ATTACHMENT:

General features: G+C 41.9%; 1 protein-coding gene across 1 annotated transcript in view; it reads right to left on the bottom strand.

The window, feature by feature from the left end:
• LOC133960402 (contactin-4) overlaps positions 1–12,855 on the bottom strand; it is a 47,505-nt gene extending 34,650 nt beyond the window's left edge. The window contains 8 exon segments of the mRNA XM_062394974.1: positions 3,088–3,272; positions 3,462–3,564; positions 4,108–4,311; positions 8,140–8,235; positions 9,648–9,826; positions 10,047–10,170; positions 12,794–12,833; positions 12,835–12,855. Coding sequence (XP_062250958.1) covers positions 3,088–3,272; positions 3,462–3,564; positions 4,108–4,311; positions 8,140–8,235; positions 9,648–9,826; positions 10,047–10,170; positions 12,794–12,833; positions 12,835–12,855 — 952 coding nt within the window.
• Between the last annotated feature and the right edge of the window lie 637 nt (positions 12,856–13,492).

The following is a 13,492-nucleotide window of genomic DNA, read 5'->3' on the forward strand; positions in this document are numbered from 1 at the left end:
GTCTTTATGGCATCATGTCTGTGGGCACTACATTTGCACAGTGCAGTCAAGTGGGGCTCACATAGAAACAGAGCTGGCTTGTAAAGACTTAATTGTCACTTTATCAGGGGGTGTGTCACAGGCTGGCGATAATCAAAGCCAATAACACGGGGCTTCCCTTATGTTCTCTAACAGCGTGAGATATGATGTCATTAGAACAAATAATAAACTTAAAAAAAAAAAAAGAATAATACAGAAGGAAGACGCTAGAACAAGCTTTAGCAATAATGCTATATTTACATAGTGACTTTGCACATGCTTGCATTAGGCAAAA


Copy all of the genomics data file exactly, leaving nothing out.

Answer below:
General features: G+C 41.9%; 1 protein-coding gene across 1 annotated transcript in view; it reads right to left on the bottom strand.

The window, feature by feature from the left end:
• LOC133960402 (contactin-4) overlaps positions 1–12,855 on the bottom strand; it is a 47,505-nt gene extending 34,650 nt beyond the window's left edge. The window contains 8 exon segments of the mRNA XM_062394974.1: positions 3,088–3,272; positions 3,462–3,564; positions 4,108–4,311; positions 8,140–8,235; positions 9,648–9,826; positions 10,047–10,170; positions 12,794–12,833; positions 12,835–12,855. Coding sequence (XP_062250958.1) covers positions 3,088–3,272; positions 3,462–3,564; positions 4,108–4,311; positions 8,140–8,235; positions 9,648–9,826; positions 10,047–10,170; positions 12,794–12,833; positions 12,835–12,855 — 952 coding nt within the window.
• Between the last annotated feature and the right edge of the window lie 637 nt (positions 12,856–13,492).

The following is a 13,492-nucleotide window of genomic DNA, read 5'->3' on the forward strand; positions in this document are numbered from 1 at the left end:
GTCTTTATGGCATCATGTCTGTGGGCACTACATTTGCACAGTGCAGTCAAGTGGGGCTCACATAGAAACAGAGCTGGCTTGTAAAGACTTAATTGTCACTTTATCAGGGGGTGTGTCACAGGCTGGCGATAATCAAAGCCAATAACACGGGGCTTCCCTTATGTTCTCTAACAGCGTGAGATATGATGTCATTAGAACAAATAATAAACTTAAAAAAAAAAAAAGAATAATACAGAAGGAAGACGCTAGAACAAGCTTTAGCAATAATGCTATATTTACATAGTGACTTTGCACATGCTTGCATTAGGCAAAA